The Journal of the American Medical Association reported last year that a seven-year study of 3,107 women who had had breast cancer (all of them under the age of 70, all of them having had tumors larger than 1 cm) found no cancer-protective benefit of increasing consumption of fruits and vegetables beyond 5 servings a day.
Very nearly half of the women in the Women's Healthy Eating and Living trial who had had breast cancer were just encouraged to eat 5 servings of fruits and vegetables a day. The rest of the women who had had breast cancer were coached to eat twelve servings of fruits and veggies every day, and to reduce their consumption of saturated fat.
The coaching worked. At the end of four years, the women who had received nutritional counseling were found to be consuming:
- 65 per cent more vegetables
- 25 per cent more fruit
- 30 per cent more fiber and
- 13 per cent less saturated fat.
But what was the effect on health?
- Women who ate more fruits and vegetables consumed an average of 1538 calories a day and weighed an average of 163 pounds.
- Women who ate fewer fruits and vegetables consumed an average of 1559 calories a day and weighed an average of 162 pounds.
- 256 out of 1537 women on the high fruit-and-vegetable diet had a recurrence of breast cancer.
- 262 out of 1551 on the Five-A-Day plan had a recurrence of breast cancer.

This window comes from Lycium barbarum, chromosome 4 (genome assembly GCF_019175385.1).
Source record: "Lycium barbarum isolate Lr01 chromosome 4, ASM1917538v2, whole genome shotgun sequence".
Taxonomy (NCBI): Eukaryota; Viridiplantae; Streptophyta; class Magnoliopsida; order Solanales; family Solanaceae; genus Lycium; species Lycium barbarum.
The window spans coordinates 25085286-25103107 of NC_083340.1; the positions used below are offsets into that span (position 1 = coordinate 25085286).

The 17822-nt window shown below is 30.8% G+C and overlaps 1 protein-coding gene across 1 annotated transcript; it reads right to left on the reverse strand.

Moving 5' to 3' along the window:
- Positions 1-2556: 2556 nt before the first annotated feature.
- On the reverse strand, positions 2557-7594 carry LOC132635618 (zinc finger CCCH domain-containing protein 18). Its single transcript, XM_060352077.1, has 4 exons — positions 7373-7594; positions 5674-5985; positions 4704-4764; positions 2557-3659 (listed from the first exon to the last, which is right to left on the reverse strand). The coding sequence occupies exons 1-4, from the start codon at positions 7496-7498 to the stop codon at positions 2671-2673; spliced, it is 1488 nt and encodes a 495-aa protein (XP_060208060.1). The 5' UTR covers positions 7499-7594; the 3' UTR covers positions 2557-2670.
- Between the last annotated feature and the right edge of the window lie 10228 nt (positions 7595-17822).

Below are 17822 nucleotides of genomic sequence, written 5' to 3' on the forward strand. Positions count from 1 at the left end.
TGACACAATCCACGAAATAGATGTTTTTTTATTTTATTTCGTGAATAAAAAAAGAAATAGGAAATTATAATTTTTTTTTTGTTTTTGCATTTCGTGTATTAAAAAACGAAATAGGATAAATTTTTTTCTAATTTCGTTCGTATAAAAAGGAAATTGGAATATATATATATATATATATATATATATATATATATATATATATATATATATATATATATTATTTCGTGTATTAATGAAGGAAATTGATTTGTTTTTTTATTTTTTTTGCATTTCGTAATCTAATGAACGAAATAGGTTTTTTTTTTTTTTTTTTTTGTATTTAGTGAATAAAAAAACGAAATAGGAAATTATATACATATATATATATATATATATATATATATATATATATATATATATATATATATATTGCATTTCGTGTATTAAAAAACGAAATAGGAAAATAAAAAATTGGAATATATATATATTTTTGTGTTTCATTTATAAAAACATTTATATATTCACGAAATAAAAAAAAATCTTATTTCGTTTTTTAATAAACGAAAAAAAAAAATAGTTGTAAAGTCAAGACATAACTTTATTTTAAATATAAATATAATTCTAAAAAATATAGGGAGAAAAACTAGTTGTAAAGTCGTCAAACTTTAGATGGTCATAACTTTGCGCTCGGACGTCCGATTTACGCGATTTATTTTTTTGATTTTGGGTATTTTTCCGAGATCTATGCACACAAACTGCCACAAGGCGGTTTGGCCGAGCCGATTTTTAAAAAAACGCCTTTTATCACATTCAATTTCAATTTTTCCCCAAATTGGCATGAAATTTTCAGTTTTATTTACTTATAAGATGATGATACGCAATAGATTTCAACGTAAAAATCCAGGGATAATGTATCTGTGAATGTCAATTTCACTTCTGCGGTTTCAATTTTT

All other things held equal, women who got the very most servings of fruits and vegetables (more than 9 a day) and the very most fiber (more than 25 g a day) had measurably but not significantly lower rates of breast cancer return.
The lowest levels of saturated fat consumption were, as you might expect, linked to lower rates of breast cancer. However, it was impossible to determine whether additional fat really increased risk of cancer or not (a little more than the minimum fat seemed to, a little more seemed to reduce risk although not as low as the lowest-fat group, and still more raised risk again).
And among women who consumed the most calories, more than 1980 calories a day, eating more fruits and vegetables actually was associated with higher rates of recurrent cancer, although the differences were not statistically significant (there was a measurable probability that there was no real relationship between eating fruits and veggies and staying cancer-free in women who ate the most fruits and vegetables and the most calories).
So does this mean that fruits, vegetables, fiber, and lower fat aren't beneficial for women who have been diagnosed with breast cancer?
Not at all. This study just finds that Five-A-Day may be enough, and more will not necessarily help.
Pierce JP, Natarajan L, Caan BJ, Parker BA, Greenberg ER, Flatt SW, Rock CL, Kealey S, Al-Delaimy WK, Bardwell WA, Carlson RW, Emond JA, Faerber S, Gold EB, Hajek RA, Hollenbach K, Jones LA, Karanja N, Mad lensky L, Marshall J, Newman VA, Ritenbaugh C, Thomson CA, Wasserman L, Stefanick ML. Influence of a diet very high in vegetables, fruit, and fiber and low in fat on prognosis following treatment for breast cancer: the Women's Healthy Eating and Living (WHEL) randomized trial. 1: JAMA. 2007 Jul 18;298(3):289-98.